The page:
Spotted Saddle horses are light riding horses. They average 14.3 to 16 hands (59 to 64 inches, 150 to 163 cm) high and weight 900 to 1,100 pounds (410 to 500 kg).[1] The NSSHA will register horses that are shorter, down to 13.3 hands (55 inches, 140 cm), although it considers taller horses to be the breed ideal.[8] The head is refined, with a straight or slightly convex facial profile. The neck is muscular, with a slight arch, leading into long, sloping shoulders and a muscular chest. The back is short and the hindquarters muscular and broad. The croup is slightly sloping and rounded, with a high-set tail. The ideal Spotted Saddle horse resembles a "smaller, slightly stockier Tennessee Walking Horse".[8] Pinto coloration is required, with white spots on a background any equine coat color. Overo and tobiano are the two most common patterns, and the coverage of the white spots can range from minimal to almost complete.[1]

To be registered with the NSSHA, Spotted Saddle horses must display an ambling gait (they cannot trot) and have pinto coloration. As long as they meet these two requirements, they can have any breeds in their pedigree. Even if already registered as Racking horses, Tennessee Walking Horses, Missouri Fox Trotters or other breeds, or from undocumented parentage, registration with the NSSHA is allowed. If a foal who has one or both parents registered with the NSSHA displays solid coat color (without pinto markings), it can be listed as having "identification" registration, and any spotted foals it has are considered to have NSSHA-documented parentage. Solid-colored, gaited mares and stallions can be registered as breeding stock, but are not considered to have full registration with the organization.[3] Requirements for the SSHBEA are similar with regard to color and gait, including identification-only registration for solid colored foals of registered parents. However, one difference is that it is a semi-closed stud book, as a foal must have one or both parents listed with the SSHBEA to be registered by the SSHBEA.[7]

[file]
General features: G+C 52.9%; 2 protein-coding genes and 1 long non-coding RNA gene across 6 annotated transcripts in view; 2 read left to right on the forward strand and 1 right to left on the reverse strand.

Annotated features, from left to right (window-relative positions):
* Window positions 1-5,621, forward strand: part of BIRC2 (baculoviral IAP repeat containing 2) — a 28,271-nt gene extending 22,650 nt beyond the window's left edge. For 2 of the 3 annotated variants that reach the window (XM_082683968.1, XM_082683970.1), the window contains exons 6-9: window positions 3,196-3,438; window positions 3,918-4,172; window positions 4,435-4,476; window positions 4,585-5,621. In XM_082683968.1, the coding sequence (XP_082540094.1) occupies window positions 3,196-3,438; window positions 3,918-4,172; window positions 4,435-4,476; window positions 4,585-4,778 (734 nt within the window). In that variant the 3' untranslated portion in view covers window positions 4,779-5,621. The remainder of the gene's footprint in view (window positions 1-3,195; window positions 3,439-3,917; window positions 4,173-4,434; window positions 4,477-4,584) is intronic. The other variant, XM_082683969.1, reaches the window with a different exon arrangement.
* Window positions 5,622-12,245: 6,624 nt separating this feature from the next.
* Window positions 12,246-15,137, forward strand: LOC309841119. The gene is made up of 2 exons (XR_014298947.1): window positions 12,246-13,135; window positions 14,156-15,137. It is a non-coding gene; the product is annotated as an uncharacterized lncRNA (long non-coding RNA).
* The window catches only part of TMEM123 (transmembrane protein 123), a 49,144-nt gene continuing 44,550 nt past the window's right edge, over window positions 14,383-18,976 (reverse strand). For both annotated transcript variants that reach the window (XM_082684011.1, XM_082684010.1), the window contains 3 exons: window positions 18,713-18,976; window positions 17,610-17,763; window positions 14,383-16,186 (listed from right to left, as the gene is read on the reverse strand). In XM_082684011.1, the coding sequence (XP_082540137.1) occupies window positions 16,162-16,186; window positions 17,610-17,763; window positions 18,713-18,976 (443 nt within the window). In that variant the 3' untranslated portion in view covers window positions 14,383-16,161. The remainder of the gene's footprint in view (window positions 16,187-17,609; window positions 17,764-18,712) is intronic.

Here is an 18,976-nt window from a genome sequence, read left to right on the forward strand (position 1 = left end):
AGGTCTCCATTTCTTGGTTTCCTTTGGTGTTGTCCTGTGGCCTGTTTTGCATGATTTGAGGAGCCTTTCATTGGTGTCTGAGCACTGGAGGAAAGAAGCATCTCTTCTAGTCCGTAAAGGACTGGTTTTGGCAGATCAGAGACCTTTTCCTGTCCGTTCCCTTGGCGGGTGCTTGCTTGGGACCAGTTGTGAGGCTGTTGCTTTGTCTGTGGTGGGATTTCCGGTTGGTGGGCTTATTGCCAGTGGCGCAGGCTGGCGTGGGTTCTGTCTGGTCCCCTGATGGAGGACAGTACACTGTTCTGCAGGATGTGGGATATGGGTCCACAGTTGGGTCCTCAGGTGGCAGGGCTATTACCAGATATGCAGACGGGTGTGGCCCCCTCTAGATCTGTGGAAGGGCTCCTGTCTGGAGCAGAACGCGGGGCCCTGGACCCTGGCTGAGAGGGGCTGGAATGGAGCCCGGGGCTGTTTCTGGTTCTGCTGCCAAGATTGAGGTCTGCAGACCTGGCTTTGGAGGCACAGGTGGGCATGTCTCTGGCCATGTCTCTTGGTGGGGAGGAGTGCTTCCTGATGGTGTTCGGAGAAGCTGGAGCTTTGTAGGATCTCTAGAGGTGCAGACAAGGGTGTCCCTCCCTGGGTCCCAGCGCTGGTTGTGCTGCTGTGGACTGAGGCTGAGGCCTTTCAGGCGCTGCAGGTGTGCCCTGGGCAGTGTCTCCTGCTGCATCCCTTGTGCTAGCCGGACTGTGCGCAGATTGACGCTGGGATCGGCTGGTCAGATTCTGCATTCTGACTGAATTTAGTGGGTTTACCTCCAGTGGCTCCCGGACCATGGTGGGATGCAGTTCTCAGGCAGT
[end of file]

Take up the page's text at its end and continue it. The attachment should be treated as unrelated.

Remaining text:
Gaits[edit]

The Spotted Saddle horse is a gaited breed, meaning that they perform an intermediate-speed ambling gait instead of the trot. The flat walk, or show walk, is a regular four-beat walk, covering 4 to 8 miles per hour (6.4 to 12.9 km/h). The show gait is also a four-beat gait, similar to the flat walk with the exception of the speed. Horses traveling at a show gait can cover 10 to 20 miles per hour (16 to 32 km/h), with an extremely smooth motion. The third main gait is the canter, a three-beat gait performed by all breeds. Some members of the Spotted Saddle horse breed can also perform the rack, stepping pace, fox-trot, single-foot or other variations of ambling gaits, all intermediate gaits, but differentiated by the pattern of foot-falls.[1]

References[edit]

  1. ^ a b c d e "Spotted Saddle Horse". International Museum of the Horse. Retrieved 2013-03-22. 
  2. ^ Swinney, Nicola Jane (2006). Horse Breeds of the World. Globe Pequot. p. 156. ISBN 1592289908. 
  3. ^ a b c Lynghaug, Fran (2009). The Official Horse Breeds Standards Guide: The Complete Guide to the Standards of All North American Equine Breed Associations. Voyageur Press. pp. 288–230. ISBN 0-7603-3499-4. 
  4. ^ "About the NSSHA". National Spotted Saddle Horse Association. Retrieved 2013-03-22. 
  5. ^ a b c "Horse Protection Act Review of Spotted Saddle Horse Exhibitors and Breeders Association". United States Department of Agriculture. April 3, 2009. Retrieved 2013-03-22. 
  6. ^ "NSSHA Rule Book". NSSHA. Retrieved 2013-03-28. 
  7. ^ a b "SSHBEA Rulebook". Spotted Saddle Horse Breeders and Exhibitors Association. March 2007. Retrieved 2013-03-22. 
  8. ^ a b "About the Spotted Saddle Horse". National Spotted Saddle Horse Association. Retrieved 2013-03-22.